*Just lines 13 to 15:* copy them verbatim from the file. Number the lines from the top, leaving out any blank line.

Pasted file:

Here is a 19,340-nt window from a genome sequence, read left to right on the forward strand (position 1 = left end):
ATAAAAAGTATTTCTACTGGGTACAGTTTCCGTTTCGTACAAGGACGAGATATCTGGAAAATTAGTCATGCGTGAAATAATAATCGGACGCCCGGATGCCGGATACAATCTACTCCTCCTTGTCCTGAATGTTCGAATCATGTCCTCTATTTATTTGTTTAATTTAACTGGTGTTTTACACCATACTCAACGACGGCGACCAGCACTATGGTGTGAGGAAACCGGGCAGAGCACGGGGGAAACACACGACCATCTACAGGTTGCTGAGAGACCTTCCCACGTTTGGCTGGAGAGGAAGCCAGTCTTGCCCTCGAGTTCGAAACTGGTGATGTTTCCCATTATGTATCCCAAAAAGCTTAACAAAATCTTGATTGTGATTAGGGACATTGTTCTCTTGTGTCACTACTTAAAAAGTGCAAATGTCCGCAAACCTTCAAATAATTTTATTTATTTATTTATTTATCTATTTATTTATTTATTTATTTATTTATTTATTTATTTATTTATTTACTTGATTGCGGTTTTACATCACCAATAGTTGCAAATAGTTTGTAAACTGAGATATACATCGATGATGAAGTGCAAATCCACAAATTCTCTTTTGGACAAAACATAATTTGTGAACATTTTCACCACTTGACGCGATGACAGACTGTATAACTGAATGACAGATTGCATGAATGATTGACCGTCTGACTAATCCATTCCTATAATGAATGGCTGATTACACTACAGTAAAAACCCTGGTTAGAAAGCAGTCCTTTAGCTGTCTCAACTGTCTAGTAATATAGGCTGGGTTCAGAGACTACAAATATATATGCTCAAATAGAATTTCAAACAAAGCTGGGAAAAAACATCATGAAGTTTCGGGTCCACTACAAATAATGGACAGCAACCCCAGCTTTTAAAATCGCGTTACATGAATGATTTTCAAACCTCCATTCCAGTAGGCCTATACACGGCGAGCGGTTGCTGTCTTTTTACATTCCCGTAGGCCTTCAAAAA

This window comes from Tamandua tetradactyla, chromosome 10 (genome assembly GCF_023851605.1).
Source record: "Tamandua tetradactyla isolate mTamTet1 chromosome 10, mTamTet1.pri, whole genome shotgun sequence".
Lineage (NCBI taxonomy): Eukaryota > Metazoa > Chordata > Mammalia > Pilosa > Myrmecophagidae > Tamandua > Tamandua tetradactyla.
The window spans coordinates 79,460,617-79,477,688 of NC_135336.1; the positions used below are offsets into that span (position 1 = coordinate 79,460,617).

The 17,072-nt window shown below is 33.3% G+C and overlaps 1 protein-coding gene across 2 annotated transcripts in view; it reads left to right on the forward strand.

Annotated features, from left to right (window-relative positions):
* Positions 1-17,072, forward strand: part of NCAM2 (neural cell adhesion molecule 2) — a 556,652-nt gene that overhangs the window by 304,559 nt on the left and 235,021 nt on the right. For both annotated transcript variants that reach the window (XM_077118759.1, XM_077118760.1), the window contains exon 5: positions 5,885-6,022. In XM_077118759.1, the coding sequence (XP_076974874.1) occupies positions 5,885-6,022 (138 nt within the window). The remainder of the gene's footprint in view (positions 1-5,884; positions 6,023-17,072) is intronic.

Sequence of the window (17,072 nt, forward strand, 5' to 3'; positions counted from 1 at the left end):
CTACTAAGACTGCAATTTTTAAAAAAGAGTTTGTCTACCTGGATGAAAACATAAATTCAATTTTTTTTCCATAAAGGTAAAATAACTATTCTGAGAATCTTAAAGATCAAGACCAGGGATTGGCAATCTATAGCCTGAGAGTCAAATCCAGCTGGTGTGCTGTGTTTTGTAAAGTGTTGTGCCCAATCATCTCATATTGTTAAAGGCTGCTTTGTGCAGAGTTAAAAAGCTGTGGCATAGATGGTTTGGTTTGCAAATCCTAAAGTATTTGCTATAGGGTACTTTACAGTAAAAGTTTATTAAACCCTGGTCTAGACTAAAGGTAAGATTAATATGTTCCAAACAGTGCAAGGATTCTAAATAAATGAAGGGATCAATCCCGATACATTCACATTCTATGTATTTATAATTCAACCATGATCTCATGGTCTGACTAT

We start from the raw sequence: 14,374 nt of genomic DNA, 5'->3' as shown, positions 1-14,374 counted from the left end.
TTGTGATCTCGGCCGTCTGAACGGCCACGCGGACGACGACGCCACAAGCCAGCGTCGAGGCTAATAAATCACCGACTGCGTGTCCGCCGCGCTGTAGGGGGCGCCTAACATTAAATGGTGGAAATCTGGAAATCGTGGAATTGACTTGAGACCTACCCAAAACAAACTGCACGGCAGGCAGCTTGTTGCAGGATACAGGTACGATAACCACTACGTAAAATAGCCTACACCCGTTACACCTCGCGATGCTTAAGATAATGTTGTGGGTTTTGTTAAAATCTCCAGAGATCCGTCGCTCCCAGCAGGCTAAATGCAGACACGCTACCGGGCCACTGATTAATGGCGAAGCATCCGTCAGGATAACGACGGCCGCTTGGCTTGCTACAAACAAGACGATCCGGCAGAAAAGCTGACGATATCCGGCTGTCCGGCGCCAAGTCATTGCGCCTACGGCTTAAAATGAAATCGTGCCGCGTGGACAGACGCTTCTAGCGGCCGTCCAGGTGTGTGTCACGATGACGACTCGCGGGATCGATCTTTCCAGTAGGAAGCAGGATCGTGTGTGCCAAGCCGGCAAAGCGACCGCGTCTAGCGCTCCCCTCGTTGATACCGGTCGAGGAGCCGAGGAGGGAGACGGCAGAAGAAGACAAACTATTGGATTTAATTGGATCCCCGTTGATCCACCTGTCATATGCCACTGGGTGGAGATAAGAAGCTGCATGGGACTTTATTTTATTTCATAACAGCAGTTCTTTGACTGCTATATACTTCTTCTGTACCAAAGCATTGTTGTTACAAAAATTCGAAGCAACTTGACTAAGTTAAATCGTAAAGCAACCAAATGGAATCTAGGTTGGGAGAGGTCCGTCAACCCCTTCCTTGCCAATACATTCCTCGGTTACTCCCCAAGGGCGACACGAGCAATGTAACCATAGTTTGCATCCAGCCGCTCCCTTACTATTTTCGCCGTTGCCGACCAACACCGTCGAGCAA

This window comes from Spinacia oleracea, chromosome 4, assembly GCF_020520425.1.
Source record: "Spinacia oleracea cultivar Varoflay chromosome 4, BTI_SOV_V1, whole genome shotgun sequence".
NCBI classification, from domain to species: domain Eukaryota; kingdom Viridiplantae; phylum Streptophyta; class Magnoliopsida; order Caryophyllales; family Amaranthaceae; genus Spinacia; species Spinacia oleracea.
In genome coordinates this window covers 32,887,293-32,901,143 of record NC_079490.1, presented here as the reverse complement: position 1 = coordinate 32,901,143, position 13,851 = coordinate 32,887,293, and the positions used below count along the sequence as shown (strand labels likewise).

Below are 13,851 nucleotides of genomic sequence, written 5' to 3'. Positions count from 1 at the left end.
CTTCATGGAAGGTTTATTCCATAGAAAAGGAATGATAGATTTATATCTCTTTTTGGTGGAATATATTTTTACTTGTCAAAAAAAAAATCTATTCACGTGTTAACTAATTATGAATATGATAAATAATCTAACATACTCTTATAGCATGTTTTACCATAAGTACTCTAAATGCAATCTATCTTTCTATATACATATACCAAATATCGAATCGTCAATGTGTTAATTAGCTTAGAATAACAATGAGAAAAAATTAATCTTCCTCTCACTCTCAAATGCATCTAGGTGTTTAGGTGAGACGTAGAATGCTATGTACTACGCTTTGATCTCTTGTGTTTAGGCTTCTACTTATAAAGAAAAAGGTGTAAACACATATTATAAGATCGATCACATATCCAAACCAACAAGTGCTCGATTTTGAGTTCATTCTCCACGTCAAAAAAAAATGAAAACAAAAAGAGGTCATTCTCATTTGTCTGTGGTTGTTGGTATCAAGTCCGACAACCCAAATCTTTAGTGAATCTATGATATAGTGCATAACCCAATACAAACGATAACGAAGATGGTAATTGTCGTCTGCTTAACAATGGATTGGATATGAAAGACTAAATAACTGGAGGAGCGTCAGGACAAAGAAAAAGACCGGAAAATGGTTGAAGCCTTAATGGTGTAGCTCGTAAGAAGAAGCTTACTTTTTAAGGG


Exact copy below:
TTGTGATCTCGGCCGTCTGAACGGCCACGCGGACGACGACGCCACAAGCCAGCGTCGAGGCTAATAAATCACCGACTGCGTGTCCGCCGCGCTGTAGGGGGCGCCTAACATTAAATGGTGGAAATCTGGAAATCGTGGAATTGACTTGAGACCTACCCAAAACAAACTGCACGGCAGGCAGCTTGTTGCAGGATACAGGTACGATAACCACTACGTAAAATAGCCTACACCCGTTACACCTCGCGATGCTTAAGATAATGTTGTGGGTTTTGTTAAAATCTCCAGAGATCCGTCGCTCCCAGCAGGCTAAATGCAGACACGCTACCGGGCCACTGATTAATGGCGAAGCATCCGTCAGGATAACGACGGCCGCTTGGCTTGCTACAAACAAGACGATCCGGCAGAAAAGCTGACGATATCCGGCTGTCCGGCGCCAAGTCATTGCGCCTACGGCTTAAAATGAAATCGTGCCGCGTGGACAGACGCTTCTAGCGGCCGTCCAGGTGTGTGTCACGATGACGACTCGCGGGATCGATCTTTCCAGTAGGAAGCAGGATCGTGTGTGCCAAGCCGGCAAAGCGACCGCGTCTAGCGCTCCCCTCGTTGATACCGGTCGAGGAGCCGAGGAGGGAGACGGCAGAAGAAGACAAACTATTGGATTTAATTGGATCCCCGTTGATCCACCTGTCATATGCCACTGGGTGGAGATAAGAAGCTGCATGGGACTTTATTTTATTTCATAACAGCAGTTCTTTGACTGCTATATACTTCTTCTGTACCAAAGCATTGTTGTTACAAAAATTCGAAGCAACTTGACTAAGTTAAATCGTAAAGCAACCAAATGGAATCTAGGTTGGGAGAGGTCCGTCAACCCCTTCCTTGCCAATACATTCCTCGGTTACTCCCCAAGGGCGACACGAGCAATGTAACCATAGTTTGCATCCAGCCGCTCCCTTACTATTTTCGCCGTTGCCGACCAACACCGTCGAGCAA

This window comes from Spinacia oleracea, chromosome 4, assembly GCF_020520425.1.
Source record: "Spinacia oleracea cultivar Varoflay chromosome 4, BTI_SOV_V1, whole genome shotgun sequence".